BY DR. RICHARD BERWICK
It’s tough to find cooks with engaging personalities and Canada-wide reputations, working hard hours at community venues like Collingwood Neighbourhood House (CNH). We have one at the Collingwood Saturday Breakfast Program and her name is Nafisa.
Nafisa Sultana arrived in Canada from Bangladesh in February 2009. She found her way to our kitchen five years ago, three years after I started scrambling eggs and washing dishes with other volunteers for the Saturday Breakfast Program in 2008.
Not your typical chef
In our work with a largely homeless or home-challenged group of regulars – of all ages and many ethnic backgrounds – we found in Nafisa a professional chef capable of organizing all the details of a successful program: food purchasing and storage, thoughtful preparation of balanced meals, guidance for the volunteers who range from high schoolers to the people of the diverse communities that comprise the staff and public of CNH.
On any given Saturday, you’ll find the jam-packed kitchen filled with volunteer galley hands with ethnic origins, and past lives, in Bangladesh (that’s Nafisa!), the Philippines, Japan, China, Vietnam, India, Kazakhstan, Korea, Canada and the U.S.
I’ve watched Nafisa move in her career seamlessly from refugee to resident, from hard labour at Pizza Hut, to cook and then chef at New Hope Community Services Society in Surrey and at Langara College – all the while earning her culinary arts degree at Vancouver Community College.
These have been difficult simultaneous commitments, but the extraordinary challenge that Nafisa counts as the work she treasures, above all else, is walking into our kitchen at 5:30 in the morning every Saturday and getting meals – breakfast and lunches – out to anywhere between 50 and 80 hungry people.
Not your typical Saturday
Here’s what it looked like in the kitchen on this particular early fall Saturday morning:
I arrive at the kitchen about 6:30 am, about an hour after Nafisa and Chris have lit the boilers and cranked up the ancient oven with a pilot light that works when you don’t look at it (I exaggerate, slightly). Nafisa, Chris and Viktoriya (last resident in Kazakhstan), are hard at work on the bag lunches, washing veggies, digging out the big fry pans that work well when the grill goes to sleep, as it did today.
Nafisa sees me step into her kitchen, gives me the usual bear hug through all of my guilty lateness and sharpens a couple of knives for me to chop the onions, peppers and tomatoes, and then to make a marinade for the omelets.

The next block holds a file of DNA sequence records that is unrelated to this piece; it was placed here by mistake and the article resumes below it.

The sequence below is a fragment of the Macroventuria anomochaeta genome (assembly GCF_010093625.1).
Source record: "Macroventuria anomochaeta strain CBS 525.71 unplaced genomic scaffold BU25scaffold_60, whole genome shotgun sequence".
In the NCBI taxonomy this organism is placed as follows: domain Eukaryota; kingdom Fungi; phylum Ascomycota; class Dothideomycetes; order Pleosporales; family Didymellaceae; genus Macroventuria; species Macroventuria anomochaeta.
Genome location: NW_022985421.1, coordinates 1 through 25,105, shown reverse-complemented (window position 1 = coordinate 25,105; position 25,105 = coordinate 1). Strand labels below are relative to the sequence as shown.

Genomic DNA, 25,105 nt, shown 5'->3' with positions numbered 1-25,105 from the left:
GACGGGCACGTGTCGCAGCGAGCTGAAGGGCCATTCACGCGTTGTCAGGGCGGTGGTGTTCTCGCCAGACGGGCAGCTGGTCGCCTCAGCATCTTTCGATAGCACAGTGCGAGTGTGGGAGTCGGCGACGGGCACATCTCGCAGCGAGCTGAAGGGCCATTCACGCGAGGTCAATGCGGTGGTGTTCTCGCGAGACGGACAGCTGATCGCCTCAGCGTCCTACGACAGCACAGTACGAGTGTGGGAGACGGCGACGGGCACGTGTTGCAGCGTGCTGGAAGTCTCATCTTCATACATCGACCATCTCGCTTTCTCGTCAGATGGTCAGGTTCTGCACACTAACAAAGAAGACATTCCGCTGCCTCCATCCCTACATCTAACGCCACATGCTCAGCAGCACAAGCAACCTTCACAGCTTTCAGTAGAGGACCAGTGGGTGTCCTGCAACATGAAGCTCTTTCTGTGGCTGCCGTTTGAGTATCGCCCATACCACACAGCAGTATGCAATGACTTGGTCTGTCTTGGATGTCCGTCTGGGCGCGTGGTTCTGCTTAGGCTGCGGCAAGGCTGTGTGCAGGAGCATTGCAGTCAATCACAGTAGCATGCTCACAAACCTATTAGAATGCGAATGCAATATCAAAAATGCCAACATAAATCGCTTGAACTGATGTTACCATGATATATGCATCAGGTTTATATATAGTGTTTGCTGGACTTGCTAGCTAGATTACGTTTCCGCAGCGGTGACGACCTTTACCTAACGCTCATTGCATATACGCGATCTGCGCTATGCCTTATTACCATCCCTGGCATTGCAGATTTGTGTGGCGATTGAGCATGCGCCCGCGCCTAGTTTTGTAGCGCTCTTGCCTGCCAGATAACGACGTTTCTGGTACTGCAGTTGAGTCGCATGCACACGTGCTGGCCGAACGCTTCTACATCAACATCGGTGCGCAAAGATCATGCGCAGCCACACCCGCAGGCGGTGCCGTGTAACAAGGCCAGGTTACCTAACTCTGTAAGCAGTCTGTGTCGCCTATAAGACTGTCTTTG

Advice from Nafisa: “If you use that cleaver, you’ll get the liquid over everything.” She’s right, of course. I can only bristle in my amateur-cookness. The sausages are burning in the oven, but only a little.
Volunteers file in and do the basics of breakfast: slicing loaves for toast, putting out the milk and juice, the peanut butter and margarine and jam, getting coffee out to the folks waiting for the call to come and pick up their breakfast plates – omelets, sausage, pilaf, fruit, apple cobbler for dessert, breakfast cereals on the side.
When it’s all over, we hear the occasional review from departing clients: “Thanks for everything. Eggs were a little hard.” “God bless.” And so it goes. Nafisa stands back to watch her kitchen run like a clock going backwards, dishes collected and washed, tables cleared, some of the men lingering quietly at their tables wanting to chat a bit about their week.
Nafisa is coming into her own professionally as first-rate Canadian chef, and will be honoured on November 2 in Toronto with the 2016 Be-a-Star (all-Canada outstanding chef) award from Chartwells Higher Education Dining Services for her work at Langara College. But she is at home with us at Collingwood for the long run, always with an astonishing well of energy on Saturday morning.
Dr. Richard Berwick is a volunteer with the Saturday Breakfast Program at Collingwood Neighbourhood House.
Copyright (c) 2016 Renfrew-Collingwood Community News